Serious practitioners of conventional photography know of the many ways that they can stage-manage the truth. It starts in the field. Where do you point the camera? What do you ask of your subjects? Do you move things? What do you leave out? When do you trip the shutter? How do you exploit lens distortions? It continues in the darkroom. Print someone dark to make them sinister? Airbrush the negative? It takes skill, but the possibilities are endless.
In spite of all the ways that a photograph can misrepresent reality, the photographic medium has always possessed incredible power to generate belief, immediacy, and visceral impact in the viewer.
Twenty-odd years ago, when digital photography first burst into public consciousness with National Geographic’s thoughtless moving of pyramids, people said that the day was coming when photography would lose its veracity. At the beginning of the ‘90s, Photoshop brought the means to manipulate photographs to the desktop; many declared documentary photography dead and made preparations for the funeral.
The world has just witnessed a sad and terrible event that makes an effective argument that photographs (including motion video, in this case) as documents of the truth continue to convince, and do so with great power and emotional impact. The Iraq prisoner abuse scandal had apparently been percolating through the US military bureaucracy for several months with deliberate speed. The investigators and their superiors in our government must have known that leaks were inevitable, but they appeared completely unprepared for the firestorm of outrage that greeted the leaks. That’s because the information appeared in the form of photographs. Text, or even video interviews with witnesses would not have had anywhere near the perceived veracity and go-for-the-gut impact.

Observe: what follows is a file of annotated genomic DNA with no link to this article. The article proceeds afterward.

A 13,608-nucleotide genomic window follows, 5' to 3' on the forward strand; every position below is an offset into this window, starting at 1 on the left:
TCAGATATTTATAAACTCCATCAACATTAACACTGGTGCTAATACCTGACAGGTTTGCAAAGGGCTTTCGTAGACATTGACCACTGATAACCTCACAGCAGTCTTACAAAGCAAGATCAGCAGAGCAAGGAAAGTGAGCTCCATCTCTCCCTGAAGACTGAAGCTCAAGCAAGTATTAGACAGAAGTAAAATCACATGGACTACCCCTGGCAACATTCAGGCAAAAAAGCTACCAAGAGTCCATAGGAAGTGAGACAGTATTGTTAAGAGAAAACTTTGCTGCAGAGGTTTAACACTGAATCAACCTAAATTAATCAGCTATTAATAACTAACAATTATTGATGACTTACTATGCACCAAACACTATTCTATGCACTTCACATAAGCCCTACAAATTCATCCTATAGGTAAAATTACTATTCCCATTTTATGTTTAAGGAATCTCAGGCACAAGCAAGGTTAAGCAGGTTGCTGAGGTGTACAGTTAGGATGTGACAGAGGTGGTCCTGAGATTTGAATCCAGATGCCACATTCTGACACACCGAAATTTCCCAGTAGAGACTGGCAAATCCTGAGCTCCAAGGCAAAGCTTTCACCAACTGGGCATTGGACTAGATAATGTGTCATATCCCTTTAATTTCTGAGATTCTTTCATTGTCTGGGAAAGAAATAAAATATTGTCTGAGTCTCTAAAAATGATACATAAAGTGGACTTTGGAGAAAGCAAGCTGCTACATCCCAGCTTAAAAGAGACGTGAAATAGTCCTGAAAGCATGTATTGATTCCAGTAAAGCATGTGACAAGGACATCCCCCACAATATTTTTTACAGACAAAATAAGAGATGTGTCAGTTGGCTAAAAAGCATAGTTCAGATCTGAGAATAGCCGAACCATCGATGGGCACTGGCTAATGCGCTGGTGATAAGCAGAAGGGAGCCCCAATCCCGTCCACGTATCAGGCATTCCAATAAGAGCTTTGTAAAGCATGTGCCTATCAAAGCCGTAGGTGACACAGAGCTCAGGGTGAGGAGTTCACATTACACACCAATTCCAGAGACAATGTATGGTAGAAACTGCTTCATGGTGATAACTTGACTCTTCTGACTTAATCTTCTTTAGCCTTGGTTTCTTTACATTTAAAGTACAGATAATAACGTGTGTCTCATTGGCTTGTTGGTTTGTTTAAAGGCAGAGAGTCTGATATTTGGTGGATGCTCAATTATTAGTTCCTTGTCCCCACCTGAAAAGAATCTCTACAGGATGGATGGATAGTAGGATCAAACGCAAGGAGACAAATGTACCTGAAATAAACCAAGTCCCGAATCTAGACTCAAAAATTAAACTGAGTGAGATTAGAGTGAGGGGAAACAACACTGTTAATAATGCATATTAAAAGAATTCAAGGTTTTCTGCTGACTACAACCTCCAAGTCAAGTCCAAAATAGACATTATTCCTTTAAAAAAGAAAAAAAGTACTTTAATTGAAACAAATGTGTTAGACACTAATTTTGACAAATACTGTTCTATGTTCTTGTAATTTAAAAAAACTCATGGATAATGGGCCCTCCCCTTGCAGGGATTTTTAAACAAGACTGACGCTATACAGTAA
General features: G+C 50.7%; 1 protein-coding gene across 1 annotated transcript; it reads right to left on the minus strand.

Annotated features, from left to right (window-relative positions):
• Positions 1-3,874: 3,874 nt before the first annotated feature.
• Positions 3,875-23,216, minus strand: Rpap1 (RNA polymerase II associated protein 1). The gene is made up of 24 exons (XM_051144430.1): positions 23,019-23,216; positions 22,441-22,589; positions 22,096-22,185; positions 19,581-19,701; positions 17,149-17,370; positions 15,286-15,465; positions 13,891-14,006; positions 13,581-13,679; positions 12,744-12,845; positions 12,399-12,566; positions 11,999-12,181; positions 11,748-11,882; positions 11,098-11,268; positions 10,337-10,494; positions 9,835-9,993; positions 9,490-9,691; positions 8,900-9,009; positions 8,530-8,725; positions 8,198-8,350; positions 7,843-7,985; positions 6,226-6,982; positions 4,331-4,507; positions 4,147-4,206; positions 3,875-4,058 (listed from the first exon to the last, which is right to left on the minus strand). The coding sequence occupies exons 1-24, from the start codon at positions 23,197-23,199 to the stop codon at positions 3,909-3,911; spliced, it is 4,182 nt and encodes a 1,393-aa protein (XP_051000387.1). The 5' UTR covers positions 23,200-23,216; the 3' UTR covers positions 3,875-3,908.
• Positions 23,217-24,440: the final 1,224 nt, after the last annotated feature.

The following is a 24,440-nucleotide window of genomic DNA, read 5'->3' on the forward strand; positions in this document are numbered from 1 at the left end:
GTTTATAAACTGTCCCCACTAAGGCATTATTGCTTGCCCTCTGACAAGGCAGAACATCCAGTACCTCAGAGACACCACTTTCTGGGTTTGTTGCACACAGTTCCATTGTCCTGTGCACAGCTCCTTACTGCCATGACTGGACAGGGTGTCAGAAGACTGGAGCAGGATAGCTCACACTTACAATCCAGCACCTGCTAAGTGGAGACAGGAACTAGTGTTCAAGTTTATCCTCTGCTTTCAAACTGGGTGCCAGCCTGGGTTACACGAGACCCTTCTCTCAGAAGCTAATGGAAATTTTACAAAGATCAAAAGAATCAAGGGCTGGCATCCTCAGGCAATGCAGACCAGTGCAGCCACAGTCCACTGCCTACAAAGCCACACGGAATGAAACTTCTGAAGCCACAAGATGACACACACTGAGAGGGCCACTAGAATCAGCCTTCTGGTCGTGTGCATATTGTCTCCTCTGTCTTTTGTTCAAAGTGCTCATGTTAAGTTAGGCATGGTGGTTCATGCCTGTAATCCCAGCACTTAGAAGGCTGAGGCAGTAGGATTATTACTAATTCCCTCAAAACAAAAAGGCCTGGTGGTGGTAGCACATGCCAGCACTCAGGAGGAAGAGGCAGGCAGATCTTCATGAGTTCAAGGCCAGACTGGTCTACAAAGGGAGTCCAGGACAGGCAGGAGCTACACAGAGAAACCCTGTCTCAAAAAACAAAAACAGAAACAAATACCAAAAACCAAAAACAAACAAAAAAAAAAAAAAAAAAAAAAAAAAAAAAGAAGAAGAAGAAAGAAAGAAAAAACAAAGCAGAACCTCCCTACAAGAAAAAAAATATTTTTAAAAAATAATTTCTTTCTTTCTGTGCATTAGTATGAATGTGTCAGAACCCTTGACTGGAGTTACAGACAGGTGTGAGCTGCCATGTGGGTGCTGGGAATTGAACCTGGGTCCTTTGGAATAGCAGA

How can it be that, in an era when photographs can be composited, selectively erased, distorted, and otherwise modified with unprecedented ease and verisimilitude, that they retain their ability to convince? One factor is the democratization of photography that started with George Eastman and has continued with dizzying speed to include tiny auto-everything PHD (push here, dummy) still and video cameras and even cameras in cell phones. Another reason is the rise of nearly-ubiquitous, rapid digital communications and the integration of communications systems with photographic ones. The prisoner-abuse photos spread speedily over the world, mostly as email attachments, and, later, images on web sites and in the commercial media. The combination of a large number of sources for the images and their immediate dissemination reduced the probability of massive photographic manipulation to near-zero.
We photographers continue to wield a powerful tool. We should take care not to abuse that power.